Download Anna Seward and the End of the Eighteenth Century by Claudia T. Kairoff PDF
By Claudia T. Kairoff
Anna Seward and her occupation defy effortless placement into the normal classes of British literature. Raised to emulate the nice poets John Milton and Alexander Pope, maturing within the Age of Sensibility, and publishing throughout the early Romantic period, Seward exemplifies the eighteenth-century transition from classical to Romantic. Claudia Thomas Kairoff’s first-class severe research deals clean readings of Anna Seward’s most vital writings and firmly establishes the poet as a pivotal determine between late-century British writers.
Reading Seward’s writing along contemporary scholarship on gendered conceptions of the poetic profession, patriotism, provincial tradition, sensibility, and the sonnet revival, Kairoff conscientiously reconsiders Seward’s poetry and demanding prose. Written because it was once within the final a long time of the eighteenth century, Seward’s paintings doesn't very easily healthy into the dominant versions of Enlightenment-era verse or the tropes that symbolize Romantic poetry. instead of seeing this as a disadvantage for knowing Seward’s writing inside a selected literary kind, Kairoff argues that this permits readers to work out in Seward’s works the eighteenth-century roots of Romantic-era poetry.
Arguably the main well-known girl poet of her lifetime, Seward’s writings disappeared from renowned and scholarly view presently after her loss of life. After approximately 200 years of severe overlook, Seward is attracting renewed realization, and with this ebook Kairoff makes a powerful and convincing case for together with Anna Seward's extraordinary literary achievements one of the most crucial of the past due eighteenth century.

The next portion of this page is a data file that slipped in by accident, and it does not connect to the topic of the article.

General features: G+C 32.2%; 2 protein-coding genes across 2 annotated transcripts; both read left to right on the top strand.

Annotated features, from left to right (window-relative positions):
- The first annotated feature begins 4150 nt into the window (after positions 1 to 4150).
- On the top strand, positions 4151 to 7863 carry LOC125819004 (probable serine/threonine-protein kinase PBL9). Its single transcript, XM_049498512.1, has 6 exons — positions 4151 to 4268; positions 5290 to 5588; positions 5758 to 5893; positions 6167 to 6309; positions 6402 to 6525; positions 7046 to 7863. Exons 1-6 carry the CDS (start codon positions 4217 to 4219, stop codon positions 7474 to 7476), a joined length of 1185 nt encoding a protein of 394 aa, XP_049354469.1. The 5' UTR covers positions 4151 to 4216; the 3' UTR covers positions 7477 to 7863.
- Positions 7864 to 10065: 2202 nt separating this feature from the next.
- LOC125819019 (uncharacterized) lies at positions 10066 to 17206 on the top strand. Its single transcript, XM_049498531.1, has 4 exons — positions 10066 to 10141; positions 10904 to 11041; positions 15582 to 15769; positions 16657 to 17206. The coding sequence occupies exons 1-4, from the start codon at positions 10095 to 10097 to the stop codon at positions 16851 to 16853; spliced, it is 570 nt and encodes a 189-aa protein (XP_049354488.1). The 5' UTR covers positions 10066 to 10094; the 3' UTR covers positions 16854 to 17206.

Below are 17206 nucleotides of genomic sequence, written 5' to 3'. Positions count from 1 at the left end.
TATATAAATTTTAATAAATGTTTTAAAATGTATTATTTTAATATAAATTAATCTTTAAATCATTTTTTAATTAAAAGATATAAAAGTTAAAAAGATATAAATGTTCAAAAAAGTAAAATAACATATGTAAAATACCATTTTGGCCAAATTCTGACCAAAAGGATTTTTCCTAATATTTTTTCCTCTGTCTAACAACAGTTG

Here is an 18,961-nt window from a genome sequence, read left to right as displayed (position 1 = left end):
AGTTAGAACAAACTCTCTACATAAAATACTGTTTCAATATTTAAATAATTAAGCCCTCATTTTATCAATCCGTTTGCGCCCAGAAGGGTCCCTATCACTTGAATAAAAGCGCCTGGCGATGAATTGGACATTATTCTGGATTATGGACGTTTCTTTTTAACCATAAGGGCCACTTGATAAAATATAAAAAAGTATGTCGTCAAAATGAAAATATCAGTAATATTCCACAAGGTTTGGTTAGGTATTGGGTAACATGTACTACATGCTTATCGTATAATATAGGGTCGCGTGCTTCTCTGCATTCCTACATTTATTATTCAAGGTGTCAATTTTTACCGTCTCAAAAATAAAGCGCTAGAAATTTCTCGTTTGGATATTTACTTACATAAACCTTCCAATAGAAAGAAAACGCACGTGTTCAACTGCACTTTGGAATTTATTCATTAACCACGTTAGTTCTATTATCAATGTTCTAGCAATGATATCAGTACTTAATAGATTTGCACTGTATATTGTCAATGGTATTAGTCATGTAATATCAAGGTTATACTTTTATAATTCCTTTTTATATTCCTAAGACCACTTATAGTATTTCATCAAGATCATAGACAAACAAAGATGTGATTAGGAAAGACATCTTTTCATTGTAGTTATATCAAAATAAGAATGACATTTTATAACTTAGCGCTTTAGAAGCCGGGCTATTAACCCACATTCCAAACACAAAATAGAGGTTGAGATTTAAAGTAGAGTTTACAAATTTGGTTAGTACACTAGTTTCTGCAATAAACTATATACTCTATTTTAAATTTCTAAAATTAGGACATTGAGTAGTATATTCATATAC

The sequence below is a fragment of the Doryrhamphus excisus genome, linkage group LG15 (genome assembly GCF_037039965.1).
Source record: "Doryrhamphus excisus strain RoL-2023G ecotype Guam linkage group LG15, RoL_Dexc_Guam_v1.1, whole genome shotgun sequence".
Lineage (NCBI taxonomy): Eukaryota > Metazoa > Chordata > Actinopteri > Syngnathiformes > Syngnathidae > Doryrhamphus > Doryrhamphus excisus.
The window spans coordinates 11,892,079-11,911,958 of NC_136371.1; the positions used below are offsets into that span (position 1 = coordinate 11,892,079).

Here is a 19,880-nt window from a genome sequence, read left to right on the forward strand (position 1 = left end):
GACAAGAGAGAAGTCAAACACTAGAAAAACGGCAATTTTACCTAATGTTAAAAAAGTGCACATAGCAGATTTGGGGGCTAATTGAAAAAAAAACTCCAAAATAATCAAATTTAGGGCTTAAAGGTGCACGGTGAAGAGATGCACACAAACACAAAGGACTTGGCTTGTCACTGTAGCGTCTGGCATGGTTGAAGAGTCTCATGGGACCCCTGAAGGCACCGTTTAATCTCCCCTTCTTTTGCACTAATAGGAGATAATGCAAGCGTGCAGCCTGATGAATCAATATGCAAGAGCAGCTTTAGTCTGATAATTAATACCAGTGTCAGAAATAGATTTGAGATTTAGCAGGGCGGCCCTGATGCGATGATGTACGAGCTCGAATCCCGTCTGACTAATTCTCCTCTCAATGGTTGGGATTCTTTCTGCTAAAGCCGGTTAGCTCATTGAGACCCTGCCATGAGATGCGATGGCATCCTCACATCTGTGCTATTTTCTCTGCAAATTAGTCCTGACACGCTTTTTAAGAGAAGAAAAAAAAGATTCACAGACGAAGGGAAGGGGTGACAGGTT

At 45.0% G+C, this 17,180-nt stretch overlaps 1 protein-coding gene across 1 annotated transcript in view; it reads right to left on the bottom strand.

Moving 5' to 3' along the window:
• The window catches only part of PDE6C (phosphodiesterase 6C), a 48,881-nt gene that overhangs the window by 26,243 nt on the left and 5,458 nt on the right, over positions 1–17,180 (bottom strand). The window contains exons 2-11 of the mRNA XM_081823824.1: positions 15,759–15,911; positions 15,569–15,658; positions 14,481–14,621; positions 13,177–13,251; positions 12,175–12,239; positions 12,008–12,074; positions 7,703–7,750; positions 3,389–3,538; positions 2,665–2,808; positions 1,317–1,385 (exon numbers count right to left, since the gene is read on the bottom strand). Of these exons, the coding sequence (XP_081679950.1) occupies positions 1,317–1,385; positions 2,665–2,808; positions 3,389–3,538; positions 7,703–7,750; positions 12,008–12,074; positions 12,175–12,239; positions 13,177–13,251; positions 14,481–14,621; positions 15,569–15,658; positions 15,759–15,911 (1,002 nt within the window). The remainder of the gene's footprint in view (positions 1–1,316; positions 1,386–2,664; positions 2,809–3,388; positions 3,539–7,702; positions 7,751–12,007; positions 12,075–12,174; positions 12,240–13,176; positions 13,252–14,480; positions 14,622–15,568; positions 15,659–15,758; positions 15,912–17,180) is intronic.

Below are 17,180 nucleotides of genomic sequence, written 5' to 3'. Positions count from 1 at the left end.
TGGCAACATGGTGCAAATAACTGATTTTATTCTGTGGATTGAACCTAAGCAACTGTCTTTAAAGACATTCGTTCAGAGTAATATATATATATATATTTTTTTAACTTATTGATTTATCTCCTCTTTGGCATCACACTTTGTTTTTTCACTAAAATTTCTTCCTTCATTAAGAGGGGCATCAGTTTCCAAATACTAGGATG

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Extra resources for Anna Seward and the End of the Eighteenth Century
Seward’s ﬁrst published poem, for example, a commendation of Lady Miller’s Batheaston salon, is described as “somewhat incoherent” (72). “Severe as may be our critical judgment of the result” of Batheaston’s inspiration, “we may,” Ashmun adds, “at least congratulate [Seward] on having found an outlet for her emotions” (73). Ashmun is only mildly dismissive of the elegies for Cook and André, which she considers Seward’s best verse: “The high-ﬂown and overwrought style which ruins most of her work was not so deadly in these monodies as elsewhere” (88).
Her characterization of Lady Miller’s assemblies as “ridiculous” no doubt derives in part from Johnson’s comment that an eminent acquaintance who participated in her contests “was a blockhead for his pains” (Boswell 2:336–37). But another source was Ruth Hesselgrave’s ironic account of the Millers and their activities, from which Ashmun drew her information. Lady Miller was doomed like Seward to a biographer who, like numerous scholars of the twentieth century’s ﬁrst three decades, found something intrinsically comical in the literary activities of gentlemen and ladies, especially ladies, of the eighteenth century.
While Seward was not a member of the Lunar Society, the perspective she shared with the group would have led her to consider the Birmingham region not as a backwater but as the locus of several important cultural movements. More than any other woman writer except, perhaps, Aphra Behn, Seward was systematically undermined until recently. If Seward’s critical disappearance were a whodunit, her earliest posthumous commentators would be the culprits. How did Germaine Greer, for example, form the impression that Seward had composed a “great drift of indifferent verse”?